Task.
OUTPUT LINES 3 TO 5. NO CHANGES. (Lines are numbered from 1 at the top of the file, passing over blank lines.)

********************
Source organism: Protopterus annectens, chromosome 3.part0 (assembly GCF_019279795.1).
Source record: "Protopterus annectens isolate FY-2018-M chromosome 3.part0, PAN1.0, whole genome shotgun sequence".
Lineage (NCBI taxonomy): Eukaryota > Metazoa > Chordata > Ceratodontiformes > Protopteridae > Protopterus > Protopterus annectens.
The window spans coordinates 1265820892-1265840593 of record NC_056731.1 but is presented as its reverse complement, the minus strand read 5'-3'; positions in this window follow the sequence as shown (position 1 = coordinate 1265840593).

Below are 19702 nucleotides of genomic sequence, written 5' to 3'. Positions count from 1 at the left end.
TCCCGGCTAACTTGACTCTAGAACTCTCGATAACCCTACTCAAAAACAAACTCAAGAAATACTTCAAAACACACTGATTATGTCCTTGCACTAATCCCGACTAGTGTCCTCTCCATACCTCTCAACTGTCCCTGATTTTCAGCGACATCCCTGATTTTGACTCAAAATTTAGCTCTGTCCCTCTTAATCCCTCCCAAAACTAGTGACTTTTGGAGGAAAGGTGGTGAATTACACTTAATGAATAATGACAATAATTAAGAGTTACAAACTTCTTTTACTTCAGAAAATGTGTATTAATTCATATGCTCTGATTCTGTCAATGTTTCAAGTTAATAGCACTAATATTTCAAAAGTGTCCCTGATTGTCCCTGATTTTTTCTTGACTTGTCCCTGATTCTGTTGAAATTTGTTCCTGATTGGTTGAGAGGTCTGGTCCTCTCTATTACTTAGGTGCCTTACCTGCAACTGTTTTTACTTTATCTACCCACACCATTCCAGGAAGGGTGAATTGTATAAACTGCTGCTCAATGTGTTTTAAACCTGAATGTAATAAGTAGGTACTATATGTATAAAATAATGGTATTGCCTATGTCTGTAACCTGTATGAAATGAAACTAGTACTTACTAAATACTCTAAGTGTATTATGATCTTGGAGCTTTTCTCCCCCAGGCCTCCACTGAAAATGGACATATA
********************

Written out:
Lineage (NCBI taxonomy): Eukaryota > Metazoa > Chordata > Ceratodontiformes > Protopteridae > Protopterus > Protopterus annectens.
The window spans coordinates 1265820892-1265840593 of record NC_056731.1 but is presented as its reverse complement, the minus strand read 5'-3'; positions in this window follow the sequence as shown (position 1 = coordinate 1265840593).

Below are 19702 nucleotides of genomic sequence, written 5' to 3'. Positions count from 1 at the left end.